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Warm Temperatures Prompt Early Wakeup in Winter Wheat


Record-high temperatures in winter wheat country the week of February 14 have spurred the winter wheat crop into breaking dormancy and beginning the spring push to harvest. 

Normally, that's a sign that spring has sprung. This year, however, fields are greening up several weeks earlier than normal, prompting wheat growers to apply topdress nitrogen and herbicide.

"The wheat has really taken off," says Jared Jones, field marketer at Mid-Kansas Co-op in McPherson, Kansas. "We are already spraying, and we typically never do that in February."

Unfortunately, early green-up could also set the stage for a spring freeze to wreak havoc on the crop, says Romulo Lollato, wheat and forage specialist at Kansas State University. Lots of spring growth followed by a freeze could cause severe damage to the 2016 winter wheat crop.

Lollato says winter wheat varieties with short vernalization periods may be released from winter dormancy and possibly have been growing for a few days during this unseasonably warm period. Winter wheat loses some of its winter hardiness each time it breaks dormancy due to warm temperatures, although some of the winter hardiness can be regained if temperatures gradually get colder again.  

"Nighttime temperatures are at or below freezing, which helps keep things in check," Jones says. "Colder temps at night help slow things down a bit."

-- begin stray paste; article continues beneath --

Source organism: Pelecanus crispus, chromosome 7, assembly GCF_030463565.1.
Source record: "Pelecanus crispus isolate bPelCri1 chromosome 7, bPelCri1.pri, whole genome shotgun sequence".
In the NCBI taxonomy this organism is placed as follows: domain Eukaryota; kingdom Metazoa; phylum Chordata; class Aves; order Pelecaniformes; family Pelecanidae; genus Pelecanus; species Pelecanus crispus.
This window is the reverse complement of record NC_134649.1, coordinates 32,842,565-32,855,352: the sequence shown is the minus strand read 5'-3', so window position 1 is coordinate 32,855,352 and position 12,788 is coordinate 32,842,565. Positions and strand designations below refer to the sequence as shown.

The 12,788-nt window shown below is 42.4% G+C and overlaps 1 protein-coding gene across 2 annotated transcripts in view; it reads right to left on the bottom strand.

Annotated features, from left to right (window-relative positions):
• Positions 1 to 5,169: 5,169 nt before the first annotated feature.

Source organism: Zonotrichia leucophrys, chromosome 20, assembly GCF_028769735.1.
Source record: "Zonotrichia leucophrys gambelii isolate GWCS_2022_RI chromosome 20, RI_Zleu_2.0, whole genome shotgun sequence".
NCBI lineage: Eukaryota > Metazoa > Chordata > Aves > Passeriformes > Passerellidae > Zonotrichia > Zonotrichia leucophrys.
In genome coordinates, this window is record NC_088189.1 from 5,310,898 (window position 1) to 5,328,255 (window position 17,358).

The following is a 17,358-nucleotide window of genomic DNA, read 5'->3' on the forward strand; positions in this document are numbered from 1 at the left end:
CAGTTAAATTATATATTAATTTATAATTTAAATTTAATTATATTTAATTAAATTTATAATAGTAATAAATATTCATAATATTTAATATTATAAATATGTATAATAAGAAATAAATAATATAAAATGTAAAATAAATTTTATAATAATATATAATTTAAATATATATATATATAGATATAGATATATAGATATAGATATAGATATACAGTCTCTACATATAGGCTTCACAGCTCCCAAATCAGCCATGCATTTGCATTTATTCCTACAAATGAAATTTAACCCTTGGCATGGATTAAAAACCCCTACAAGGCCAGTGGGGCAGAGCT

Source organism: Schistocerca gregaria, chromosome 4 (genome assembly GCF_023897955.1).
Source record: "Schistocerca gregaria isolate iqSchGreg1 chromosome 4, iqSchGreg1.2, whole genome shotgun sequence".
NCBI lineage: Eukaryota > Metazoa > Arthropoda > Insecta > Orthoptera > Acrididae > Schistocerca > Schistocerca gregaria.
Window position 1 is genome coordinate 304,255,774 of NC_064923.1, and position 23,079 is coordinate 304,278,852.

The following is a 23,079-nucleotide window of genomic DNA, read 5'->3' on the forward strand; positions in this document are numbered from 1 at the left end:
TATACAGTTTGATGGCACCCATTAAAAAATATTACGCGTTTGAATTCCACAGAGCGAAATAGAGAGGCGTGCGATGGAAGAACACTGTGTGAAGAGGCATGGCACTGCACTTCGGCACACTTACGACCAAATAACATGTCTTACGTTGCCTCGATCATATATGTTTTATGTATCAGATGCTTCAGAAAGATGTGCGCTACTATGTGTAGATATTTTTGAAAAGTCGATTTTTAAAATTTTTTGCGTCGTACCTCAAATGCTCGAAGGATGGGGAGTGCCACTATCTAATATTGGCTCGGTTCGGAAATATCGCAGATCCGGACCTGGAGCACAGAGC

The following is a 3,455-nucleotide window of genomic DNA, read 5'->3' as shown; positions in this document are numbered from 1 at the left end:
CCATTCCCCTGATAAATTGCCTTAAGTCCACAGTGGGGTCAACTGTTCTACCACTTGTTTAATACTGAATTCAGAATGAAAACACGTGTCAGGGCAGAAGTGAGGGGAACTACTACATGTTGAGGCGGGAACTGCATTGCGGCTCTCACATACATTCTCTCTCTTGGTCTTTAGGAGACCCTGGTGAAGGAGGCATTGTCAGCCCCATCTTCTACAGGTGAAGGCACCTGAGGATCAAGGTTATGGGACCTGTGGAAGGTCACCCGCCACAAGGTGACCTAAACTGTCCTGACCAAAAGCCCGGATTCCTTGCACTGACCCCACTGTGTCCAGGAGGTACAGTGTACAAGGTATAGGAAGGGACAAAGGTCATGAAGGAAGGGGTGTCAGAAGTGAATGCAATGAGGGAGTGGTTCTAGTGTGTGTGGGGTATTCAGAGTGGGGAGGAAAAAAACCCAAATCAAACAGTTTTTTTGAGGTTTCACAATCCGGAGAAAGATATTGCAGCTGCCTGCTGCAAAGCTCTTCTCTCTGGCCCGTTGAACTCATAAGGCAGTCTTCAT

What Can Happen With a Freeze

Much of winter wheat country is still in the tillering stage. The growing point is near the soil surface at this time and is protected against injury. Most freeze damage at this stage occurs to leaves. The leaves can become twisted and light green to yellow in color, and are burned at the tip within one or two days after freezing.

In the first hollow stem, or jointing stage, the developing wheat head has started to move up the stem. Wheat at this stage can usually tolerate temperatures in the mid to upper 20s with no significant injury. If temperatures get into the low-20s or lower for several hours, there can be some injury to the lower stems, the leaves, or the developing head. If it is windy during the nighttime hours when temperatures reach their lows, this increases the chance of injury. In Texas and Oklahoma, wheat is reaching the jointing stage and would be more vulnerable to freezing temperatures. From Kansas north, it hasn't and as such, remains safe for now.  

However, continued warm temperatures will prompt quick spring growth. That means the crop is using stored moisture earlier than normal. "Water use increases linearly with the increase in biomass from jointing until heading," Lollato says. "The larger the wheat’s biomass or leaf area, the more water the crop will require to maintain its canopy structure. Greater water use during the winter months will reduce the amount of profile soil moisture for the spring, which might not be a problem in years with sufficient spring precipitation. However, excessive use of the current available water can play against wheat yields if the spring turns out dry."

The specialist adds that mild temperatures could favor the formation of stripe rust or other wheat leaf diseases. Texas and Oklahoma released a few reports of active stripe and leaf rust infections in the past couple weeks. These require both cool temperatures and dampness, the latter of which is in short supply in many areas of winter wheat country.

Still, producers will want to keep a close eye on conditions in the south to stay abreast of northward moving wheat diseases, and begin to scout fields for disease infestations.



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